Transport Protocol Issues of In-Network Computing Systems
draft-kunze-coinrg-transport-issues-00

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COINRG                                                          I. Kunze
Internet-Draft                                                 K. Wehrle
Intended status: Informational                    RWTH Aachen University
Expires: May 7, 2020                                   November 04, 2019

       Transport Protocol Issues of In-Network Computing Systems
                 draft-kunze-coinrg-transport-issues-00

Abstract

   Today's transport protocols offer a variety of functionality based on
   the notion that the network is to be treated as an unreliable
   communication medium.  Some, like TCP, establish a reliable
   connection on top of the unreliable network while others, like UDP,
   simply transmit datagrams without a connection and without guarantees
   into the network.  These fundamental differences in functionality
   have a significant impact on how COIN approaches can be designed and
   implemented.  Furthermore, traditional transport protocols are not
   designed for the multi-party communication principles that underlie
   many COIN approaches.  This document discusses selected
   characteristics of transport protocols which have to be adapted to
   support COIN functionality.

Status of This Memo

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   This Internet-Draft will expire on May 7, 2020.

Copyright Notice

   Copyright (c) 2019 IETF Trust and the persons identified as the
   document authors.  All rights reserved.

   This document is subject to BCP 78 and the IETF Trust's Legal
   Provisions Relating to IETF Documents

Kunze & Wehrle             Expires May 7, 2020                  [Page 1]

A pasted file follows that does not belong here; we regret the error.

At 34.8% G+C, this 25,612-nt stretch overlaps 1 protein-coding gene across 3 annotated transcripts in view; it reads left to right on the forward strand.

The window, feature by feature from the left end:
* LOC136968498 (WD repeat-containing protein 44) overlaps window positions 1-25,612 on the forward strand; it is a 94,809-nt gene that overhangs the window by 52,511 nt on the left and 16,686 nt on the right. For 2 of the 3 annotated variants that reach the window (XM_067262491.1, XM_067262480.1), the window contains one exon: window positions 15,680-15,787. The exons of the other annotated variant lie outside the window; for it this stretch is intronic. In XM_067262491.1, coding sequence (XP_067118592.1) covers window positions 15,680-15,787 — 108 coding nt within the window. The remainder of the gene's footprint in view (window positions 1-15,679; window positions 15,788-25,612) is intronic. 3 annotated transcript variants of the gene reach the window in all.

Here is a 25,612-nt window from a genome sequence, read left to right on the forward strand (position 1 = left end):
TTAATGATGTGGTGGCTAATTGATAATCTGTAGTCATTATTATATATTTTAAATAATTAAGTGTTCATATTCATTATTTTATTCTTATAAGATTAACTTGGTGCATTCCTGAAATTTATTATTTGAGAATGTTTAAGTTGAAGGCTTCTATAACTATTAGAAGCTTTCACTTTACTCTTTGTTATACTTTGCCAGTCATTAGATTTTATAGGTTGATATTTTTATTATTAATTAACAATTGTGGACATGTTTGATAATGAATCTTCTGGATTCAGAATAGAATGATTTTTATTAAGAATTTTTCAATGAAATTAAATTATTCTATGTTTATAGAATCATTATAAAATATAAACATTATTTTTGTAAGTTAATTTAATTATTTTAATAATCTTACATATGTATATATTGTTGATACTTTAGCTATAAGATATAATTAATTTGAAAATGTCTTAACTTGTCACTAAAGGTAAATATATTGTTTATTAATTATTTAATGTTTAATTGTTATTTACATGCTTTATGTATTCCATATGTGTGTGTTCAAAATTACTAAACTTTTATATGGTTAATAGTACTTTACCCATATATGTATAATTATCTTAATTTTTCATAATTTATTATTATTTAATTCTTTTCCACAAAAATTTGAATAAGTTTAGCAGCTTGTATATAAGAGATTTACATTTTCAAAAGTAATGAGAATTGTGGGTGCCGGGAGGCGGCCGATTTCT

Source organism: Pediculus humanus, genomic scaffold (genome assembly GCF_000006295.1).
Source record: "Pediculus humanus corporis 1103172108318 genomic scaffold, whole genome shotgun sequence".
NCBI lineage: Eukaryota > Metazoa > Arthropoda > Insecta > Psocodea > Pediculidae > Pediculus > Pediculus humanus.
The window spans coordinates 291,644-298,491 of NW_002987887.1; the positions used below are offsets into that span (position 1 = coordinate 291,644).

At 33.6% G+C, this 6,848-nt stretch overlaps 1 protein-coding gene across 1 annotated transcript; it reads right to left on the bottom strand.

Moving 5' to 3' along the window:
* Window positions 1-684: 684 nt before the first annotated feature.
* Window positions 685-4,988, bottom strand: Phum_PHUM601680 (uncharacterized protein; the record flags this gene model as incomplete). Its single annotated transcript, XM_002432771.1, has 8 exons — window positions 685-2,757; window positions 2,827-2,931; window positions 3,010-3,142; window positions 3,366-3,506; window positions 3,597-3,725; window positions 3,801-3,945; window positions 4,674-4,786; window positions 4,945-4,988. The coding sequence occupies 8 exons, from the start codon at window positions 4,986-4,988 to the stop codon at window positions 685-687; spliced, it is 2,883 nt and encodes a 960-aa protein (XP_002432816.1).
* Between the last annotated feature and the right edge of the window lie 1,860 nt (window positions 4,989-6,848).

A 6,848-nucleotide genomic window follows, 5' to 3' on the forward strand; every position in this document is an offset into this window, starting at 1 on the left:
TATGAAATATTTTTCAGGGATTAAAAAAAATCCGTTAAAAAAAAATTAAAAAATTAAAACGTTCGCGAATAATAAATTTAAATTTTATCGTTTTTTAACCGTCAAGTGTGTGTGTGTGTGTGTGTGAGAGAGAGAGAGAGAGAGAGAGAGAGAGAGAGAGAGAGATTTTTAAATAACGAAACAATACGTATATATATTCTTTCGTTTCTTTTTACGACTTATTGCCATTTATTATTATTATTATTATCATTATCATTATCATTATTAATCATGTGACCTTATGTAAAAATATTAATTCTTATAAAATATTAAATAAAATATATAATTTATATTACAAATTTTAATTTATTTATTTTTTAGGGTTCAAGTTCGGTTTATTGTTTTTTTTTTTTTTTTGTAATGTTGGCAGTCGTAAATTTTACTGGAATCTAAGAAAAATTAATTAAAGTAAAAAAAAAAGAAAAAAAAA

Internet-Draft            COIN Transport Issues            November 2019

   (https://trustee.ietf.org/license-info) in effect on the date of
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Table of Contents

   1.  Introduction  . . . . . . . . . . . . . . . . . . . . . . . .   2
   2.  Addressing  . . . . . . . . . . . . . . . . . . . . . . . . .   3
   3.  Flow granularity  . . . . . . . . . . . . . . . . . . . . . .   4
   4.  Authentication  . . . . . . . . . . . . . . . . . . . . . . .   5
   5.  Security  . . . . . . . . . . . . . . . . . . . . . . . . . .   5
   6.  Advanced Transport Features . . . . . . . . . . . . . . . . .   6
   7.  Security Considerations . . . . . . . . . . . . . . . . . . .   7
   8.  IANA Considerations . . . . . . . . . . . . . . . . . . . . .   7
   9.  Conclusion  . . . . . . . . . . . . . . . . . . . . . . . . .   7
   10. Informative References  . . . . . . . . . . . . . . . . . . .   7
   Authors' Addresses  . . . . . . . . . . . . . . . . . . . . . . .   8

1.  Introduction

   A fundamental design choice of the Internet is that the network
   should be kept as simple as possible while complexity in the form of
   processing should ideally be located at the edges of the network,
   i.e., on end-hosts.  This choice is reflected in the widely known
   end-to-end principle which states that end-hosts directly address
   each other and perform all relevant computations while the only
   purpose of the network is to deliver the packets without modifying
   them.  Transport protocols are consequently designed to facilitate
   the direct communication between end-hosts.

   In practice, the end-to-end principle is often violated by
   intransparent middleboxes which alter transmitted packets, e.g., by
   dropping or changing header fields.  Contrary to that, COIN
   encourages explicit computations in the network which introduces an
   intertwined complexity as the concrete computations on the end-hosts
   critically depend on the functionality that is deployed in the
   network.  On another note, it challenges traditional end-to-end
   transport protocols as they lack means for addressing in-network
   computation entities and as they are generally not designed to
   include more than two devices into a communication.  Some of these
   problems are already presented in [I-D.draft-kutscher-coinrg-dir-00].
   This draft intends to discuss potential problems for traditional
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